Recognizing Indigenous People Errday
Updated: Jan 27
October 12 was Indigenous People’s Day. It is also known as a federal holiday that recognizes the colonizer (whose name is not worth mentioning) who opened the floodgates of colonialism in North America. This holiday has been recognized in California, as well as several other jurisdictions, as Indigenous People’s Day. Indigenous People’s Day represents the harm, genocide, and displacement experienced by Indigenous people throughout history. But the day is about celebrating the Indigenous people of North America and uplift/recognize their efforts towards Indigenous Sovereignty.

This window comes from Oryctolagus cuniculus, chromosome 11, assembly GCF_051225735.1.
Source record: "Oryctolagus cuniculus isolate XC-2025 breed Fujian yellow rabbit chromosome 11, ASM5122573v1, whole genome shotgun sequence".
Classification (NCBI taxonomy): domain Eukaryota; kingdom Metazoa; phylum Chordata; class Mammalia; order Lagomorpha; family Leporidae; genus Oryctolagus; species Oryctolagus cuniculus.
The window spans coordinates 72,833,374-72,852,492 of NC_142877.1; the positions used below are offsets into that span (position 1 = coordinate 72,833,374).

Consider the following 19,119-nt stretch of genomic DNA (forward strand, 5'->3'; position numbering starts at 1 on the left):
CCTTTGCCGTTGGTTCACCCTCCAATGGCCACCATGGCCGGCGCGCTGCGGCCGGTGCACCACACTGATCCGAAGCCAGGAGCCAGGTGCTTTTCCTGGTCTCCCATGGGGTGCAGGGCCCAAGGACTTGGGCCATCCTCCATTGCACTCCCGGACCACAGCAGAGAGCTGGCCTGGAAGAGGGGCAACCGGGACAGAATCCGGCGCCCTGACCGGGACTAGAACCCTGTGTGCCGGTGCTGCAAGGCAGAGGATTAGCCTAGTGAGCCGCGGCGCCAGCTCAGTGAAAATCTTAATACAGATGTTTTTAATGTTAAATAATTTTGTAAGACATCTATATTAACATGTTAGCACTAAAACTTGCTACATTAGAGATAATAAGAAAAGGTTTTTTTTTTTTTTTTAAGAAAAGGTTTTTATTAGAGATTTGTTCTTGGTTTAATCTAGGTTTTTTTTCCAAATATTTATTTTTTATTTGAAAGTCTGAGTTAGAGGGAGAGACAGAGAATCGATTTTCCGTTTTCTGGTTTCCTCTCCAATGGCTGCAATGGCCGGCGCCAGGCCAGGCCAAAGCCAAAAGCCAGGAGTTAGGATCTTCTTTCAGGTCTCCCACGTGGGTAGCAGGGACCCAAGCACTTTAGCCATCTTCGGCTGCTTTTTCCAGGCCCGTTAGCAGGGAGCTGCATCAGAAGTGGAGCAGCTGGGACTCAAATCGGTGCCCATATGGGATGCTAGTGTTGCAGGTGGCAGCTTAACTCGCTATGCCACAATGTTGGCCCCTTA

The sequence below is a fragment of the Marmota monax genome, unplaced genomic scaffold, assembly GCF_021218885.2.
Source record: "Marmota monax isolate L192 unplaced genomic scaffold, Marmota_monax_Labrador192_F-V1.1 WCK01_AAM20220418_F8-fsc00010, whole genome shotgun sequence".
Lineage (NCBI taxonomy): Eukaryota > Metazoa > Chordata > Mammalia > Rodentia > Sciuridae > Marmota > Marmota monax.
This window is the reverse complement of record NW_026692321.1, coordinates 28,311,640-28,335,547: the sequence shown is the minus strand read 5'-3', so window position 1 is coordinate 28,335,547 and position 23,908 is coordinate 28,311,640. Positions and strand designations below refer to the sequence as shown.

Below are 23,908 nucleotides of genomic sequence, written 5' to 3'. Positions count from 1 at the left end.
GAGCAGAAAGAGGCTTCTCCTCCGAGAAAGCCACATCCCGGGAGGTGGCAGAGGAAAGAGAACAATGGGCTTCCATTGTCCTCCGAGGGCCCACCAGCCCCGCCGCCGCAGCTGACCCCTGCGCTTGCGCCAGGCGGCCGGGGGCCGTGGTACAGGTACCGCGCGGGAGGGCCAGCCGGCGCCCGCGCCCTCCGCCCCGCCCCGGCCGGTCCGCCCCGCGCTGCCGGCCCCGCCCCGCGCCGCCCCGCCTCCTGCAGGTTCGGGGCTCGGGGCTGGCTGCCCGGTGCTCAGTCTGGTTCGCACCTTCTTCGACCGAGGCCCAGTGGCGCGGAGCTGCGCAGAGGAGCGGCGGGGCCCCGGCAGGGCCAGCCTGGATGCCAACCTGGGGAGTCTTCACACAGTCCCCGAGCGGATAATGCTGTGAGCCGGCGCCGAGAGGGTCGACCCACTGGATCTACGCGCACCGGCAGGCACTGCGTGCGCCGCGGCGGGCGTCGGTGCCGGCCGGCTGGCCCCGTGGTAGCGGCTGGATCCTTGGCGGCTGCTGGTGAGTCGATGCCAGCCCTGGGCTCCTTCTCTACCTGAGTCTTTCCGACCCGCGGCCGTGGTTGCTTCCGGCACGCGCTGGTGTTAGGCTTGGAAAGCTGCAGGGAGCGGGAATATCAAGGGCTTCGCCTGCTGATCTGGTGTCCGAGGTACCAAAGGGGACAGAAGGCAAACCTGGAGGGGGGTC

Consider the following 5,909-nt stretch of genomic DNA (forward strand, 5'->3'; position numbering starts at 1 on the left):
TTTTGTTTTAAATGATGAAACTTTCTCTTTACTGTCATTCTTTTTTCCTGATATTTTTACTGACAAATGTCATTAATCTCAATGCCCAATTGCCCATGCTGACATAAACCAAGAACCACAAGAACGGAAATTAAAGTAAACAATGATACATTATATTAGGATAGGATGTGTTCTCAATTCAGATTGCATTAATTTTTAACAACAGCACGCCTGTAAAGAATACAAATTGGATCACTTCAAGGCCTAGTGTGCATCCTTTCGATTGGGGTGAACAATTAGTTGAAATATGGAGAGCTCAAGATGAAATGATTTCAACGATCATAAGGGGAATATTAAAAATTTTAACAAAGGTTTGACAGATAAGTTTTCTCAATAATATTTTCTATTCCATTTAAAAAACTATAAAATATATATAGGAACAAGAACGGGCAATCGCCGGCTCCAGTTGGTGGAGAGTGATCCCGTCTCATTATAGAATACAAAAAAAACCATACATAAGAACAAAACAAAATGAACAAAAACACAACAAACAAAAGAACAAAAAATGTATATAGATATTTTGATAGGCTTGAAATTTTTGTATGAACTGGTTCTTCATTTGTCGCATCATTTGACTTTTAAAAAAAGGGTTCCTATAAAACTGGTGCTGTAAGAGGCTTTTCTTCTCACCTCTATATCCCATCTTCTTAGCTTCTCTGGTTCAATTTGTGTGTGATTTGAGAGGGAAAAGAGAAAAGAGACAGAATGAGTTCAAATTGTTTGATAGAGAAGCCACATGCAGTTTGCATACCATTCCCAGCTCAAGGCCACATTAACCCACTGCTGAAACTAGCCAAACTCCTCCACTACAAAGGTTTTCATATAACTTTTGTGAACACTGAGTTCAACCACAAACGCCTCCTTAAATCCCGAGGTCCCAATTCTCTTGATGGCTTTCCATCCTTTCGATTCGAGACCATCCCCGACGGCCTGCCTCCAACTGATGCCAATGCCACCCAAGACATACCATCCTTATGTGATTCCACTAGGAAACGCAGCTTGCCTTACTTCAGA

Indigenous Sovereignty is very much a part of social justice. It is a part of social justice as its own movement, but also as part of other movements as it intersects with many social justice issues. Indigenous Sovereignty is part of climate change. It is part of mass incarceration. It is part of homelessness. It is part of the many issues created by institutional racism. Fighting white supremacy is fighting colonization is fighting for Indigenous Sovereignty.
The first step towards supporting Indigenous Sovereignty is to acknowledge the territory you live on: https://native-land.ca. Learn about their history and culture, and share with your friends.